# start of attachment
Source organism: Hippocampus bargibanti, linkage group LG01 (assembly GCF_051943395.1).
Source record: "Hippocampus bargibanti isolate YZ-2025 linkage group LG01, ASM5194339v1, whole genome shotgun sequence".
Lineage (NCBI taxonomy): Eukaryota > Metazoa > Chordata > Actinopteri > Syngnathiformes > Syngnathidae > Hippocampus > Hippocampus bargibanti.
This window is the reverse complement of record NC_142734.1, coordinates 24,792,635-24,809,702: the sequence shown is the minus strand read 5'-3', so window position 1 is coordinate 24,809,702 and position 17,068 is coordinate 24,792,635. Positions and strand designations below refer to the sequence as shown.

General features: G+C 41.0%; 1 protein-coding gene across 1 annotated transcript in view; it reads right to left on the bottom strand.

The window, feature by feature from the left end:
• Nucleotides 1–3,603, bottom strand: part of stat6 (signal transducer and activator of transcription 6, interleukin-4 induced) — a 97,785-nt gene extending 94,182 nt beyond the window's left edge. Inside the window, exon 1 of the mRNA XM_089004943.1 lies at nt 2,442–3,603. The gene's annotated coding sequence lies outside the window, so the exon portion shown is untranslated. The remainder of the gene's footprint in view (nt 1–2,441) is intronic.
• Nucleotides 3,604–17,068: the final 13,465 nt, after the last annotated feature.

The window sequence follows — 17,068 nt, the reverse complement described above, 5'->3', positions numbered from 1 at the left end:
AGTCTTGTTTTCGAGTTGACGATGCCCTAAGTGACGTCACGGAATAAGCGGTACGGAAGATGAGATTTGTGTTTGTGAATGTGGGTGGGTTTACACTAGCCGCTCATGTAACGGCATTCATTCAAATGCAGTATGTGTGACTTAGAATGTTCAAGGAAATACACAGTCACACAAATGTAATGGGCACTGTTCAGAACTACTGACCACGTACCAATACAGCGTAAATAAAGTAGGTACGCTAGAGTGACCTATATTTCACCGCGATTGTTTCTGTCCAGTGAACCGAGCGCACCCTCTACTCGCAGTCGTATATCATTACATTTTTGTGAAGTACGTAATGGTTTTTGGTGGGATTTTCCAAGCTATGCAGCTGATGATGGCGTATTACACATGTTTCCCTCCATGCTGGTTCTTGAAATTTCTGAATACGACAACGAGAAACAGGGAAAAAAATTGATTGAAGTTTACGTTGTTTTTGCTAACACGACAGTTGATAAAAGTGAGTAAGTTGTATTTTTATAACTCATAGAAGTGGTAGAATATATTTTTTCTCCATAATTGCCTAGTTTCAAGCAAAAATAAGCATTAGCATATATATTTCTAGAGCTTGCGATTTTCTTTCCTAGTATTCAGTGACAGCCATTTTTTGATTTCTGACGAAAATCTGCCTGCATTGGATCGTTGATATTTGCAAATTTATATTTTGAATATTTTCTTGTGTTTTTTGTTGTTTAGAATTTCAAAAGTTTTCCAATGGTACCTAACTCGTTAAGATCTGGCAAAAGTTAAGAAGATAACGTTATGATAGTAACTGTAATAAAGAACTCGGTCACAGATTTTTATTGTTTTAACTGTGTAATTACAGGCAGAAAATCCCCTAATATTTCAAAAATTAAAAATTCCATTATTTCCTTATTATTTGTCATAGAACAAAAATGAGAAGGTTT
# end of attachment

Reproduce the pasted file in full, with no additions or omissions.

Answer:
Source organism: Hippocampus bargibanti, linkage group LG01 (assembly GCF_051943395.1).
Source record: "Hippocampus bargibanti isolate YZ-2025 linkage group LG01, ASM5194339v1, whole genome shotgun sequence".
Lineage (NCBI taxonomy): Eukaryota > Metazoa > Chordata > Actinopteri > Syngnathiformes > Syngnathidae > Hippocampus > Hippocampus bargibanti.
This window is the reverse complement of record NC_142734.1, coordinates 24,792,635-24,809,702: the sequence shown is the minus strand read 5'-3', so window position 1 is coordinate 24,809,702 and position 17,068 is coordinate 24,792,635. Positions and strand designations below refer to the sequence as shown.

General features: G+C 41.0%; 1 protein-coding gene across 1 annotated transcript in view; it reads right to left on the bottom strand.

The window, feature by feature from the left end:
• Nucleotides 1–3,603, bottom strand: part of stat6 (signal transducer and activator of transcription 6, interleukin-4 induced) — a 97,785-nt gene extending 94,182 nt beyond the window's left edge. Inside the window, exon 1 of the mRNA XM_089004943.1 lies at nt 2,442–3,603. The gene's annotated coding sequence lies outside the window, so the exon portion shown is untranslated. The remainder of the gene's footprint in view (nt 1–2,441) is intronic.
• Nucleotides 3,604–17,068: the final 13,465 nt, after the last annotated feature.

The window sequence follows — 17,068 nt, the reverse complement described above, 5'->3', positions numbered from 1 at the left end:
AGTCTTGTTTTCGAGTTGACGATGCCCTAAGTGACGTCACGGAATAAGCGGTACGGAAGATGAGATTTGTGTTTGTGAATGTGGGTGGGTTTACACTAGCCGCTCATGTAACGGCATTCATTCAAATGCAGTATGTGTGACTTAGAATGTTCAAGGAAATACACAGTCACACAAATGTAATGGGCACTGTTCAGAACTACTGACCACGTACCAATACAGCGTAAATAAAGTAGGTACGCTAGAGTGACCTATATTTCACCGCGATTGTTTCTGTCCAGTGAACCGAGCGCACCCTCTACTCGCAGTCGTATATCATTACATTTTTGTGAAGTACGTAATGGTTTTTGGTGGGATTTTCCAAGCTATGCAGCTGATGATGGCGTATTACACATGTTTCCCTCCATGCTGGTTCTTGAAATTTCTGAATACGACAACGAGAAACAGGGAAAAAAATTGATTGAAGTTTACGTTGTTTTTGCTAACACGACAGTTGATAAAAGTGAGTAAGTTGTATTTTTATAACTCATAGAAGTGGTAGAATATATTTTTTCTCCATAATTGCCTAGTTTCAAGCAAAAATAAGCATTAGCATATATATTTCTAGAGCTTGCGATTTTCTTTCCTAGTATTCAGTGACAGCCATTTTTTGATTTCTGACGAAAATCTGCCTGCATTGGATCGTTGATATTTGCAAATTTATATTTTGAATATTTTCTTGTGTTTTTTGTTGTTTAGAATTTCAAAAGTTTTCCAATGGTACCTAACTCGTTAAGATCTGGCAAAAGTTAAGAAGATAACGTTATGATAGTAACTGTAATAAAGAACTCGGTCACAGATTTTTATTGTTTTAACTGTGTAATTACAGGCAGAAAATCCCCTAATATTTCAAAAATTAAAAATTCCATTATTTCCTTATTATTTGTCATAGAACAAAAATGAGAAGGTTT